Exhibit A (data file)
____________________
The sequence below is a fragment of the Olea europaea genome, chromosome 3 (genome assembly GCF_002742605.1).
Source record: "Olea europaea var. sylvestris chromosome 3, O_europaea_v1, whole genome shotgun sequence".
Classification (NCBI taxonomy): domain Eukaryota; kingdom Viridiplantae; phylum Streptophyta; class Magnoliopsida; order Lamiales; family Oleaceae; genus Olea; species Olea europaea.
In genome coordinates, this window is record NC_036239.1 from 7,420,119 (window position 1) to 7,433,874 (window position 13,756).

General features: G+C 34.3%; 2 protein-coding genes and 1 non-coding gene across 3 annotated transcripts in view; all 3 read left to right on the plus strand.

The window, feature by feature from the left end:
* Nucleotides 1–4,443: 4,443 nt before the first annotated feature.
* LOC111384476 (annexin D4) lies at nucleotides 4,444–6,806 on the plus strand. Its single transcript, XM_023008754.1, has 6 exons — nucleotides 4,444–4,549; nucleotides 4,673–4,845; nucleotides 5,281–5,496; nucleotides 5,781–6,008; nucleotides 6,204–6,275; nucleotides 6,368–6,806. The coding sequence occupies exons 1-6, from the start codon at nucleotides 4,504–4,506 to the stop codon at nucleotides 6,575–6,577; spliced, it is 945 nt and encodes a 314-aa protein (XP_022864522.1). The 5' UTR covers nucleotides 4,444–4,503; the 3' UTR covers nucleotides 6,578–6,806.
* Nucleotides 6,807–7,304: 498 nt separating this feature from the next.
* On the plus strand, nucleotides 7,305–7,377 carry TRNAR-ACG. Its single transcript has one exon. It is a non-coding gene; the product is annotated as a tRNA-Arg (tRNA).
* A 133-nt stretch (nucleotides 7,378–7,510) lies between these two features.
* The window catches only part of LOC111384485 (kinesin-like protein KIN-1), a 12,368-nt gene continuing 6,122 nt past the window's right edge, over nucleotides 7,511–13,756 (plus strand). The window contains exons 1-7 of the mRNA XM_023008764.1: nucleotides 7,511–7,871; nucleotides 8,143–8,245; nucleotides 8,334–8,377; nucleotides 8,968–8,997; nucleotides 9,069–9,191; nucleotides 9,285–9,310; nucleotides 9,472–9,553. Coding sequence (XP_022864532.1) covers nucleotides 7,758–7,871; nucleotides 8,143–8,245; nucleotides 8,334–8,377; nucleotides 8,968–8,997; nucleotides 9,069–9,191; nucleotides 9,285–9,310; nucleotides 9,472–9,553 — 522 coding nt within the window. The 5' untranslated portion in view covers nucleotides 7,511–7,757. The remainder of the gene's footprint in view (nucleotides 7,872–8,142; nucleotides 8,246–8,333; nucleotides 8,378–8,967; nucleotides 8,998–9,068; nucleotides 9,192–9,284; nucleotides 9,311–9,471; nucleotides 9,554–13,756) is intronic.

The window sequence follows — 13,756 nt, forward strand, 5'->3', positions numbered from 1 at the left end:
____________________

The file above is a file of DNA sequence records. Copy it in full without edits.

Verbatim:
The sequence below is a fragment of the Olea europaea genome, chromosome 3 (genome assembly GCF_002742605.1).
Source record: "Olea europaea var. sylvestris chromosome 3, O_europaea_v1, whole genome shotgun sequence".
Classification (NCBI taxonomy): domain Eukaryota; kingdom Viridiplantae; phylum Streptophyta; class Magnoliopsida; order Lamiales; family Oleaceae; genus Olea; species Olea europaea.
In genome coordinates, this window is record NC_036239.1 from 7,420,119 (window position 1) to 7,433,874 (window position 13,756).

General features: G+C 34.3%; 2 protein-coding genes and 1 non-coding gene across 3 annotated transcripts in view; all 3 read left to right on the plus strand.

The window, feature by feature from the left end:
* Nucleotides 1–4,443: 4,443 nt before the first annotated feature.
* LOC111384476 (annexin D4) lies at nucleotides 4,444–6,806 on the plus strand. Its single transcript, XM_023008754.1, has 6 exons — nucleotides 4,444–4,549; nucleotides 4,673–4,845; nucleotides 5,281–5,496; nucleotides 5,781–6,008; nucleotides 6,204–6,275; nucleotides 6,368–6,806. The coding sequence occupies exons 1-6, from the start codon at nucleotides 4,504–4,506 to the stop codon at nucleotides 6,575–6,577; spliced, it is 945 nt and encodes a 314-aa protein (XP_022864522.1). The 5' UTR covers nucleotides 4,444–4,503; the 3' UTR covers nucleotides 6,578–6,806.
* Nucleotides 6,807–7,304: 498 nt separating this feature from the next.
* On the plus strand, nucleotides 7,305–7,377 carry TRNAR-ACG. Its single transcript has one exon. It is a non-coding gene; the product is annotated as a tRNA-Arg (tRNA).
* A 133-nt stretch (nucleotides 7,378–7,510) lies between these two features.
* The window catches only part of LOC111384485 (kinesin-like protein KIN-1), a 12,368-nt gene continuing 6,122 nt past the window's right edge, over nucleotides 7,511–13,756 (plus strand). The window contains exons 1-7 of the mRNA XM_023008764.1: nucleotides 7,511–7,871; nucleotides 8,143–8,245; nucleotides 8,334–8,377; nucleotides 8,968–8,997; nucleotides 9,069–9,191; nucleotides 9,285–9,310; nucleotides 9,472–9,553. Coding sequence (XP_022864532.1) covers nucleotides 7,758–7,871; nucleotides 8,143–8,245; nucleotides 8,334–8,377; nucleotides 8,968–8,997; nucleotides 9,069–9,191; nucleotides 9,285–9,310; nucleotides 9,472–9,553 — 522 coding nt within the window. The 5' untranslated portion in view covers nucleotides 7,511–7,757. The remainder of the gene's footprint in view (nucleotides 7,872–8,142; nucleotides 8,246–8,333; nucleotides 8,378–8,967; nucleotides 8,998–9,068; nucleotides 9,192–9,284; nucleotides 9,311–9,471; nucleotides 9,554–13,756) is intronic.

The window sequence follows — 13,756 nt, forward strand, 5'->3', positions numbered from 1 at the left end: